Is My Birth Control Making Me Fat?

Women are often concerned about weight gain when they start taking hormonal birth control. But we looked at the science to separate fact and fiction when it comes to weight gain related to the pill.

The use of hormonal birth control is common among women worldwide, but not only to prevent unwanted pregnancy; many women use birth control to help regulate their menstruation and even control acne. 

Although these hormonal interventions often prove effective at resolving these issues, there is a question of risk.  

Birth control alters one of your body’s principal functions by changing your hormonal environment. The biggest question and worry on women’s minds is often “does birth control make me gain weight?” 

The research is not clear cut, and the causes are just as vague. 

The problem is that current studies are contradictory; some women report gaining weight, while others report weight loss; this is why both are known side effects stated in the product information for these contraceptives. 

Often, weight gain in relation to birth control is a temporary side effect caused by fluid retention not extra fat, which dissipates within 2-3 months. It’s also important to remember that people gain weight from young adulthood to middle age in general. 

A study of people using birth control pills who were weighed every day for four months showed that pill users gained about 0.2 kg (0.44 lbs) over the first three weeks and then lost the same amount during the withdrawal bleed week.  Their weight did not change from the beginning to the end of the four-month study. 

Copper IUDs (intrauterine device) often acts as a control in studies looking at weight gain and hormonal birth control. The intervention group typically takes hormonal birth control while the control group has a copper IUD. The results generally show that both groups gained weight, regardless of their birth control method. 

One study showed that long-term copper IUD users (a form of contraceptive which does not contain any hormones) steadily gained weight (on average 4kg or 8.8lbs) over seven years. This indicates that weight gain is just as likely with non-hormonal forms of contraception.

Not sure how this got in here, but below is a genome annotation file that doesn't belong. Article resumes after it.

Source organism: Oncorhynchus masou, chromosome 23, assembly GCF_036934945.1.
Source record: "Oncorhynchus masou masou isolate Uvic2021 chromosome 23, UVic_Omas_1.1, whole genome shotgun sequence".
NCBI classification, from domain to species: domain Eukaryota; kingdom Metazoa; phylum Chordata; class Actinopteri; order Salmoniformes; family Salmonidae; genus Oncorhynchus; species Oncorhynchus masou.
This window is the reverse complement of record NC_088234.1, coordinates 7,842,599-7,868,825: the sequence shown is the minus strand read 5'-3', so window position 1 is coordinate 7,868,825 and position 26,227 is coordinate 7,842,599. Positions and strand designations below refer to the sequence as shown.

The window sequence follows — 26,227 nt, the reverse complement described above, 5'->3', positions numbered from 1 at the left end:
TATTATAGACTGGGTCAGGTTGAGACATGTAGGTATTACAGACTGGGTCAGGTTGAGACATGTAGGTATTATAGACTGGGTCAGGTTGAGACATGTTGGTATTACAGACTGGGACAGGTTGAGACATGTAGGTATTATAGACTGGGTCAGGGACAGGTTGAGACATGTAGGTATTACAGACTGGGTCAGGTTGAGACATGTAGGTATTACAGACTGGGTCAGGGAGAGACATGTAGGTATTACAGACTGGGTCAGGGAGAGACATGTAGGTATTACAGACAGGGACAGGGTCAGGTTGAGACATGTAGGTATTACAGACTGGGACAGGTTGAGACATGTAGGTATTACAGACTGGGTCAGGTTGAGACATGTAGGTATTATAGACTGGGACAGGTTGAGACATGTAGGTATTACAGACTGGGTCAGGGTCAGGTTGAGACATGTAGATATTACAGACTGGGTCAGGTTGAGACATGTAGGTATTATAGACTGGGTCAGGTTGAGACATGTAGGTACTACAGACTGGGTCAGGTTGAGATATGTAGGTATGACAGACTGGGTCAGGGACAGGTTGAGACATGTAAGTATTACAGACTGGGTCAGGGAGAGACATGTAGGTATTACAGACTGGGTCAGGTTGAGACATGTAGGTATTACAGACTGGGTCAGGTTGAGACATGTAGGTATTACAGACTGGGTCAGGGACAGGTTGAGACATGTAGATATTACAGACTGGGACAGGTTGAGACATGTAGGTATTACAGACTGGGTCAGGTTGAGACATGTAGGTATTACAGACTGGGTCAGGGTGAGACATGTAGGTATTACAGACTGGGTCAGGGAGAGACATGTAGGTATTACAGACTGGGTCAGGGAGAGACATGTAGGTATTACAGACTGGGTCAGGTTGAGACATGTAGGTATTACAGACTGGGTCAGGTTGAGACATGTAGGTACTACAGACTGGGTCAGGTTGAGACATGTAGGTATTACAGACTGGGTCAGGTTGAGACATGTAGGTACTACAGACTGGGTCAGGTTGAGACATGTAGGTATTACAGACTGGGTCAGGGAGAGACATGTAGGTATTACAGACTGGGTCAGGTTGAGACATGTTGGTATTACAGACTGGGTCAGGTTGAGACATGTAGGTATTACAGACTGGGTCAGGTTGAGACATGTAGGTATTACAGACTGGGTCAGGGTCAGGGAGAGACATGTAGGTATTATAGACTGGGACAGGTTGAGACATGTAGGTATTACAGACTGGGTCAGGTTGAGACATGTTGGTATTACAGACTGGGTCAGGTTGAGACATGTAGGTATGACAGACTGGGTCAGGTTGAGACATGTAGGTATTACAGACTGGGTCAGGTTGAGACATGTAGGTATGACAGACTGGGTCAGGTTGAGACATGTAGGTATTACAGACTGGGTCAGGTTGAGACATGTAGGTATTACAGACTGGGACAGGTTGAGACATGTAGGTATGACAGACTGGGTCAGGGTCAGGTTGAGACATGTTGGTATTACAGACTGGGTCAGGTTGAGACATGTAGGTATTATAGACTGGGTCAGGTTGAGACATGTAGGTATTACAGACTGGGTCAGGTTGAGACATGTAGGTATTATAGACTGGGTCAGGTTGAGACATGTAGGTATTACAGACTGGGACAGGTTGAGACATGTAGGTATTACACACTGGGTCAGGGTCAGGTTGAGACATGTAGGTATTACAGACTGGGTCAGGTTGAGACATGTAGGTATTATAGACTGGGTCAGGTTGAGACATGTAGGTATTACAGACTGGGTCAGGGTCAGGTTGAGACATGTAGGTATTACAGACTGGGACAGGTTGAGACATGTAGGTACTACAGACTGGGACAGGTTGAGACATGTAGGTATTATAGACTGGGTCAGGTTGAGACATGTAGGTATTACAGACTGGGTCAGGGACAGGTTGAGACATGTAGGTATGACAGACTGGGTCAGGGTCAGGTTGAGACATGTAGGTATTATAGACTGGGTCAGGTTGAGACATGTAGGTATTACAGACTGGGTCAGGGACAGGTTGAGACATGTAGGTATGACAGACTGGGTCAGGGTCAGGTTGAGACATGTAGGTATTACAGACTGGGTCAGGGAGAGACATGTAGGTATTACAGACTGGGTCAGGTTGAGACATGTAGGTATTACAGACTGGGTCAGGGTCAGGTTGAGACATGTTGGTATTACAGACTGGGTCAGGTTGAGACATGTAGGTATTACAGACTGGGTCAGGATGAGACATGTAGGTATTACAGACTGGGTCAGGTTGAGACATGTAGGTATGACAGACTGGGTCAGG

So what causes temporary weight gain? 

A common side effect of hormonal birth control, mainly with high synthetic estrogen, is water retention, which gives the appearance of weight gain. Therefore, theoretically, hormonal contraceptives could contribute to weight gain, but only through fluid retention.  

Some women report changes in appetite, leading to increased calorie consumption and, therefore, weight gain. However, there is no conclusive evidence that birth control is a direct cause.  

Large-scale studies are often not possible when it comes to disproving myths around birth control and weight gain. Researchers would need to take two groups of women and give some birth control and other placebos. However, this could increase the risk of unwanted pregnancies.  

Weight gain is also highly variable depending on the individual as every woman is genetically different, have a different starting body fat percentage, and is hormonally different. 

While further research may help us fully understand the impact of hormonal birth control on weight, for most women, birth control pills, vaginal rings and contraceptive skin patches are very unlikely to affect their weight significantly.  

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